You'll probably recognise it by its more familiar name though.
Relatively Speaking, the play which two years later took the West End by storm and launched Alan Ayckbourn as a bona fide playwriting sensation.
Four new plays in one season by playwrights who were not established in the public eye, but who all - in their own ways - had extremely successful playwriting careers. Like the proverbial bus, they all came at once. There's nothing in the previous four years to indicate such a glut of success would take place at such a point.
And to put it in terms that have sway today, the 1965 summer season of nine plays - five of which were new - was also the most financially successful ever produced at the Library Theatre to that point. The success of
Relatively Speaking also, in the long term, secured the future of the Stephen Joseph Theatre after Stephen Joseph died in 1967 and, if we're being honest, also helped a lot of theatres around the UK through rough-patches when an Alan Ayckbourn play was one of the closet guarantees of financial security.
It was a different period of time, circumstances in the arts were different, against that there is no argument. But conversely you can't argue that risk and the right to fail could, as in cases such as 1965 at the Library Theatre - and I'm sure many other long-established theatres could offer equally strong examples - equate to both artistic and financial success.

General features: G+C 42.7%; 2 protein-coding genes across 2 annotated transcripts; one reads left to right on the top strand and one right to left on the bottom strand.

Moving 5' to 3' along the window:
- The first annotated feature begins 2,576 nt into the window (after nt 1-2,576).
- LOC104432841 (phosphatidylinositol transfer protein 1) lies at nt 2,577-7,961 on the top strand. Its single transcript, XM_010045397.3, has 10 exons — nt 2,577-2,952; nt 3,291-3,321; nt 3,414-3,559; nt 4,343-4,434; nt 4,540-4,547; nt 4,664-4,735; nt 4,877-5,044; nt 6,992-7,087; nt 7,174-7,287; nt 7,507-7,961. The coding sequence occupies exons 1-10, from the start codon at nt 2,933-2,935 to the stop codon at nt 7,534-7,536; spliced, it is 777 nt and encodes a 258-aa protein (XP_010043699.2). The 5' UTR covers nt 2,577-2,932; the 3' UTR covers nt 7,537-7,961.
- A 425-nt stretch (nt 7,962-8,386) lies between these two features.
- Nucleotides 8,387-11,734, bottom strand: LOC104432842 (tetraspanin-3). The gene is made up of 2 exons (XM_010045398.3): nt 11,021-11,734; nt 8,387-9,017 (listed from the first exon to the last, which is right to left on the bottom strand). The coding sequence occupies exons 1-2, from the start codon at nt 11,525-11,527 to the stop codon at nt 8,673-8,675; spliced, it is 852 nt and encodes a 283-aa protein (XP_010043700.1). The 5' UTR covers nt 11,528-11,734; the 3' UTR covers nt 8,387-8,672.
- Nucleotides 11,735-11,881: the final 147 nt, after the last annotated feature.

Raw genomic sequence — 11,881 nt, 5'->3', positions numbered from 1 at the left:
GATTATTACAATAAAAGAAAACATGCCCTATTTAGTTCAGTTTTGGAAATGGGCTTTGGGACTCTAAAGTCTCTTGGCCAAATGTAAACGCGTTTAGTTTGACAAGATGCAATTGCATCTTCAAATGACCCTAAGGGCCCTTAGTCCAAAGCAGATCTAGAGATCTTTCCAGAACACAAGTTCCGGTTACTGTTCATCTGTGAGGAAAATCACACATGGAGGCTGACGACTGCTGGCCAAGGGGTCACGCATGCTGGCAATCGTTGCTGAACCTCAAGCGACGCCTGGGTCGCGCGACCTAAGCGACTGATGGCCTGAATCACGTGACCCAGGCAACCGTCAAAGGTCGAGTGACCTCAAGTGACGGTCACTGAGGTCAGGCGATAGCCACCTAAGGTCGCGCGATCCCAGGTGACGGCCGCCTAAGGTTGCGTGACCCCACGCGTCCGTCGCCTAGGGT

More people went to that season than any previous season at the Library Theatre; they were an audience which had also been nurtured to experiment and experience new writing. Alan Ayckbourn has said one of the great achievements of the Stephen Joseph Theatre was its nurturing of an audience that expected to see and was willing to experience new writing.
During the 1960s, the Library Theatre was essentially re-launched, had its financial support slashed, was closed for a year and its founder and Artistic Director, Stephen Joseph, died.
Yet despite all this, the Library Theatre not only survived but actually flourished and never lost focus on Stephen Joseph's commitment to new writing, giving new writers a chance and giving audiences the opportunity to experience new writing and make it a success.
Much of what the company did during the 1960s was a huge risk. As it celebrates its 60th birthday this year and looking back on all its considerable achievements, one can't say the risk wasn't worth it.

Click here to go New Writing: The 1970s

Copyright: Simon Murgatroyd. Please do not reproduce without permission of the author.

All opinions and views expressed within this article are the author's own and do not necessarily reflect the views of the Stephen Joseph Theatre or Alan Ayckbourn.

We use cookies to collect and analyse information on site performance and usage to ensure the best experience on this website.